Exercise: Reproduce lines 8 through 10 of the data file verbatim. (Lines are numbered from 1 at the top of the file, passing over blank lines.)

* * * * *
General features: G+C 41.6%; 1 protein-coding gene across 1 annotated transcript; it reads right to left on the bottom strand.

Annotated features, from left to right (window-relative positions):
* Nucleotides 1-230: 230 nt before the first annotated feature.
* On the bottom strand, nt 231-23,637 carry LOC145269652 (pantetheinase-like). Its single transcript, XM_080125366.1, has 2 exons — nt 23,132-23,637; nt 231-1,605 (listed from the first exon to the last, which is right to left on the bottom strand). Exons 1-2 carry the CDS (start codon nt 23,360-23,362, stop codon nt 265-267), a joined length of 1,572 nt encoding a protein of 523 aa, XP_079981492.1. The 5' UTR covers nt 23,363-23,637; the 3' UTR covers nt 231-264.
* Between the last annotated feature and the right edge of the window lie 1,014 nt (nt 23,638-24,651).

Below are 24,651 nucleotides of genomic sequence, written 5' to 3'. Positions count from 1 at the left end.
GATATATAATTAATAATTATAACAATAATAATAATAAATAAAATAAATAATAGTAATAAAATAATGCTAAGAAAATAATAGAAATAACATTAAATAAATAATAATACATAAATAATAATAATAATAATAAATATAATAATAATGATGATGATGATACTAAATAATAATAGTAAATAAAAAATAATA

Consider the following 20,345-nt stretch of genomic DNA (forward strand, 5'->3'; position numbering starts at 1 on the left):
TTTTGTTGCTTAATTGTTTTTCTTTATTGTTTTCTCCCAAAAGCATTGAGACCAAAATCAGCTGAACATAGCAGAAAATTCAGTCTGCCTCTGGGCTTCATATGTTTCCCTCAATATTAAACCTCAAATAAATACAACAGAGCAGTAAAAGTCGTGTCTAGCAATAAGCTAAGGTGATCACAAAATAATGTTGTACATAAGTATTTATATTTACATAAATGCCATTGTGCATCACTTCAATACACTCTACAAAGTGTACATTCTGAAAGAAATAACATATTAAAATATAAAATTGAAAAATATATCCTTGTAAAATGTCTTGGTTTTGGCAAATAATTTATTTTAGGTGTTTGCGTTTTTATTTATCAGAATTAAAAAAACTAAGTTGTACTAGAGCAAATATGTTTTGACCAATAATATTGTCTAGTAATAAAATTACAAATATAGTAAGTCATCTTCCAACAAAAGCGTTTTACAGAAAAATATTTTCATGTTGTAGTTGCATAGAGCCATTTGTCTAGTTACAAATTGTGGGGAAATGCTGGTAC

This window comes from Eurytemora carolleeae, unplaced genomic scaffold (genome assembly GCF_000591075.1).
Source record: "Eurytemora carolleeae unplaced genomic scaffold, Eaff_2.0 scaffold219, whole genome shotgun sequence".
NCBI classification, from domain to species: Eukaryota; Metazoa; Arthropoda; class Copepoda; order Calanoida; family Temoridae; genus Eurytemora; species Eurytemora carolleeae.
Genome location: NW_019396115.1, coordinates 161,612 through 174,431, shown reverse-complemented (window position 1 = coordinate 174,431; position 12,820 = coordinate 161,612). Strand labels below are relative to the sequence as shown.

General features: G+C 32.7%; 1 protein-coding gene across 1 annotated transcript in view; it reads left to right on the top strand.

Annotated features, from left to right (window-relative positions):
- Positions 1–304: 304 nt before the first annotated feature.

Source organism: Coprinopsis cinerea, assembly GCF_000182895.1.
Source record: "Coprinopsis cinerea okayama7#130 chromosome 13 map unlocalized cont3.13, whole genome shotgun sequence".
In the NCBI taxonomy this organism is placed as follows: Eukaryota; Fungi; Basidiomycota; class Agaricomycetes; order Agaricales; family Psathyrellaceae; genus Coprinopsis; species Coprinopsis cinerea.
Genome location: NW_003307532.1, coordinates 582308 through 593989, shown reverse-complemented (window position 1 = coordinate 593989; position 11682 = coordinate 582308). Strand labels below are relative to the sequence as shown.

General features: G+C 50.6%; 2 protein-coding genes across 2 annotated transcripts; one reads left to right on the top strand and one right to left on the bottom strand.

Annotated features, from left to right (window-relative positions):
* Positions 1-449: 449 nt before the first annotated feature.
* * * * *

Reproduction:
Consider the following 20,345-nt stretch of genomic DNA (forward strand, 5'->3'; position numbering starts at 1 on the left):
TTTTGTTGCTTAATTGTTTTTCTTTATTGTTTTCTCCCAAAAGCATTGAGACCAAAATCAGCTGAACATAGCAGAAAATTCAGTCTGCCTCTGGGCTTCATATGTTTCCCTCAATATTAAACCTCAAATAAATACAACAGAGCAGTAAAAGTCGTGTCTAGCAATAAGCTAAGGTGATCACAAAATAATGTTGTACATAAGTATTTATATTTACATAAATGCCATTGTGCATCACTTCAATACACTCTACAAAGTGTACATTCTGAAAGAAATAACATATTAAAATATAAAATTGAAAAATATATCCTTGTAAAATGTCTTGGTTTTGGCAAATAATTTATTTTAGGTGTTTGCGTTTTTATTTATCAGAATTAAAAAAACTAAGTTGTACTAGAGCAAATATGTTTTGACCAATAATATTGTCTAGTAATAAAATTACAAATATAGTAAGTCATCTTCCAACAAAAGCGTTTTACAGAAAAATATTTTCATGTTGTAGTTGCATAGAGCCATTTGTCTAGTTACAAATTGTGGGGAAATGCTGGTAC

This window comes from Eurytemora carolleeae, unplaced genomic scaffold (genome assembly GCF_000591075.1).